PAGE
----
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Argonne Assembles Electric Vehicle Experts to Create Better Experiences at Charging Stations

The National Charging Experience Consortium (ChargeX Consortium) brought together scientists, software developers, vehicle manufactures, other national laboratories and industry partners to address a priority for electric vehicle (EV) drivers: making sure the charging technology works.

The U.S. Department of Energy’s (DOE) Argonne National Laboratory is leading a task force tapped by the Joint Office of Energy and Transportation (Joint Office) which funds the Charge X Consortium — a collaborative effort between Argonne, Idaho National Laboratory and National Renewable Energy Laboratory.

ChargeX has three working groups that focus on defining the charging experience, testing its reliability and usability, and developing solutions to help improve that experience on a large scale. These working groups have already released helpful publications on error codes and payment recommendations to help streamline the charging experience for drivers. Now, the testing methodology task force within the scaling reliability working group is creating frameworks for testing interoperability.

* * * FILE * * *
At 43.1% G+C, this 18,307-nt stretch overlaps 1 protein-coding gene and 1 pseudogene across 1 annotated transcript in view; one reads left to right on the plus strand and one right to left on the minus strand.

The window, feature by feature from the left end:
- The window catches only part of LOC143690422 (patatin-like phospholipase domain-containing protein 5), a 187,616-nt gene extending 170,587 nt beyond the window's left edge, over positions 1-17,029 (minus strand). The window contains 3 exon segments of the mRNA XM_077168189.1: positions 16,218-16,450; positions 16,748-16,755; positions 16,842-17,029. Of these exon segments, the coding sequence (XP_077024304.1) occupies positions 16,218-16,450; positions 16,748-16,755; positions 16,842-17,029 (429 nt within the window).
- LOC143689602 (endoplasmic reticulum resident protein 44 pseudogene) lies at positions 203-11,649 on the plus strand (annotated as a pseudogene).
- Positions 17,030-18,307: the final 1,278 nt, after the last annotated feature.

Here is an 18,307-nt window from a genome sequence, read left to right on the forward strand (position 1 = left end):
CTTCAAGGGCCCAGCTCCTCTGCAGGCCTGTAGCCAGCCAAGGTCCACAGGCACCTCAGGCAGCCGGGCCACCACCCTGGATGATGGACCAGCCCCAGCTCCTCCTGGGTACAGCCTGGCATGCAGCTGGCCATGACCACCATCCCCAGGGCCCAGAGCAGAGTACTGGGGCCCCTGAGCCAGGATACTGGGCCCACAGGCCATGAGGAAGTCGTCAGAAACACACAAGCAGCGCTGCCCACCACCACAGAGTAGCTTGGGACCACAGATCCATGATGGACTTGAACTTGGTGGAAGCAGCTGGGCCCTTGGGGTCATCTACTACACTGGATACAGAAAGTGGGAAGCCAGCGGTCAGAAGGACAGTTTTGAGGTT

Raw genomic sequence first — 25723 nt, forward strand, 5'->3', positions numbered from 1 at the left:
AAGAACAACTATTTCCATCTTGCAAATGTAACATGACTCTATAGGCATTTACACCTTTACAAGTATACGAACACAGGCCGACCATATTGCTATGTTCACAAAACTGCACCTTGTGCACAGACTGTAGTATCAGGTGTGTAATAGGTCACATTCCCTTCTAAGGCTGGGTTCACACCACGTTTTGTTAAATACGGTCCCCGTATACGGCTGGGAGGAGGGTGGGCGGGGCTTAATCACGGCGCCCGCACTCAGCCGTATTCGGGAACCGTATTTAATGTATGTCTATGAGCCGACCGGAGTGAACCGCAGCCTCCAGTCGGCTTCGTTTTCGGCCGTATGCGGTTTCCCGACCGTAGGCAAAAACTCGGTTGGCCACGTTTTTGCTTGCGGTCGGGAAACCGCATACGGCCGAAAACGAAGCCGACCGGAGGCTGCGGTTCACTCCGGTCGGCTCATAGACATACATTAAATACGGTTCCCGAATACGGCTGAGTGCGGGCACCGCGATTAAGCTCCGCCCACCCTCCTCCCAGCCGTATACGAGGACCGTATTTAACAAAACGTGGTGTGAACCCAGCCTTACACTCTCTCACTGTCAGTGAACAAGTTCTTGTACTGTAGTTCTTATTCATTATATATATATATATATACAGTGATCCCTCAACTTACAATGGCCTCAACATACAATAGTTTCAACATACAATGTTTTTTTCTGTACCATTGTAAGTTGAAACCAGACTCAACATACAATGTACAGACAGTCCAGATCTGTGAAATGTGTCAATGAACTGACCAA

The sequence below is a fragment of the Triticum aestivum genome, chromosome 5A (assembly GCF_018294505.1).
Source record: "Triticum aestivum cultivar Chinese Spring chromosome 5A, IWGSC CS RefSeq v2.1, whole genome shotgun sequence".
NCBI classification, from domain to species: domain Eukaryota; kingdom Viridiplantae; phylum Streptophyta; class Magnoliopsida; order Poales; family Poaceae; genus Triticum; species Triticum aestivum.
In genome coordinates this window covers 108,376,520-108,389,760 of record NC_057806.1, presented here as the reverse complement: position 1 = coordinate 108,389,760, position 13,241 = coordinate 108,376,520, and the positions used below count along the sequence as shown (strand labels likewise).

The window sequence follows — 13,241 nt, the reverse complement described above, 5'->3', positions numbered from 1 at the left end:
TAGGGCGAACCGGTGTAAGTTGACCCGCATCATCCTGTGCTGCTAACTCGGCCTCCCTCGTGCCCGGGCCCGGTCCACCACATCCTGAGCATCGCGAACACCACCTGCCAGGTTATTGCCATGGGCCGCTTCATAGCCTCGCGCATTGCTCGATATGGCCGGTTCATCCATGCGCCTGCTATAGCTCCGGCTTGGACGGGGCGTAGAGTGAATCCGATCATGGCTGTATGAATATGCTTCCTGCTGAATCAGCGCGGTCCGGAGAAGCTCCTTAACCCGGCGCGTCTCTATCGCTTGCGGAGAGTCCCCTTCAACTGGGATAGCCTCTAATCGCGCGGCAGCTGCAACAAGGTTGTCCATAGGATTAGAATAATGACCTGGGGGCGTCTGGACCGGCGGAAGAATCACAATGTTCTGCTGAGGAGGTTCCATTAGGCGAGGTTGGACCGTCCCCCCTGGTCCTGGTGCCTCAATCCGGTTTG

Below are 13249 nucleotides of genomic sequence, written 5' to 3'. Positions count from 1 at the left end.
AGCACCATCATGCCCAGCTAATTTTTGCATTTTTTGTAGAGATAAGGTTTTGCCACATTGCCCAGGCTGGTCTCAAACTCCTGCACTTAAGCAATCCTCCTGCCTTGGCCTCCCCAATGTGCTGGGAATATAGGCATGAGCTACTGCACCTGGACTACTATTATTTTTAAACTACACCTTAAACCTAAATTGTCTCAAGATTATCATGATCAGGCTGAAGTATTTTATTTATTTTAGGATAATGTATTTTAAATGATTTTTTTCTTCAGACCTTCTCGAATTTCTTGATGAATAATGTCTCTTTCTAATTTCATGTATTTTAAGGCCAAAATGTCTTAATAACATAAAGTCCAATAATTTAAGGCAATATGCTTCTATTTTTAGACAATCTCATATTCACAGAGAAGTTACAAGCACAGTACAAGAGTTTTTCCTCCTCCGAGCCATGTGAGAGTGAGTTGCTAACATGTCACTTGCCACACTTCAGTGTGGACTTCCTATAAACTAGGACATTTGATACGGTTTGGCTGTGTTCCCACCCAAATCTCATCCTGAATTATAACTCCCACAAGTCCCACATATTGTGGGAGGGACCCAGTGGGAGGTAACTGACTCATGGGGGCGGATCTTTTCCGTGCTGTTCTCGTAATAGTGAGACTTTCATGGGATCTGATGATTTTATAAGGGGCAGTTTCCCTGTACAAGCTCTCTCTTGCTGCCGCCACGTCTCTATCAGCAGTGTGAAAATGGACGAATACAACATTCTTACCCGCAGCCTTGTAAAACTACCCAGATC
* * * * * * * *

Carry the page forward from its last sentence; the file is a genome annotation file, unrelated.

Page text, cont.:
When an EV driver plugs in, all the technologies involved — the app, the charging station, the payment system server and the vehicle itself — should all communicate reliably with one another, regardless of what company manufactured them. Recently, the Task Force assembled thirty attendees, representing vehicle manufacturers, technology developers, government entities and public interest groups, to come to a consensus about what ​“interoperability” should mean and how technologies should be tested to meet the standards.

The Task Force has currently outlined 16 distinct testing categories, each with its own subset of detailed test scenarios. These scenarios consider what a user might experience in the real world, including a wide variety of both ​“happy-path” and ​“edge-case” testing.

The Task Force included test cases surrounding equipment issues, such as faulty cables, loss of internet signal or loss of power. They also explored charge discovery cases — such as what happens if a user starts with a partially inserted connector or a broken latch — and power transfer issues that might arise from conditions like temperature changes.

ChargeX’s testing parameters will help set the standard at interoperability testing events, such as those hosted by CharIN, a global association dedicated to promoting standards in the field of charging systems. CharIN’s North American ​“Testival” and Conference will take place in June in Cleveland, Ohio. ChargeX representatives from Argonne, DOE’s Idaho National Laboratory and DOE’s National Renewable Energy Laboratory will attend to help coordinate, moderate and gather results from prescribed testing portions of the Testival.


Christopher J. Kramer

Head of Media Relations

Argonne National Laboratory

Office: 630.252.5580


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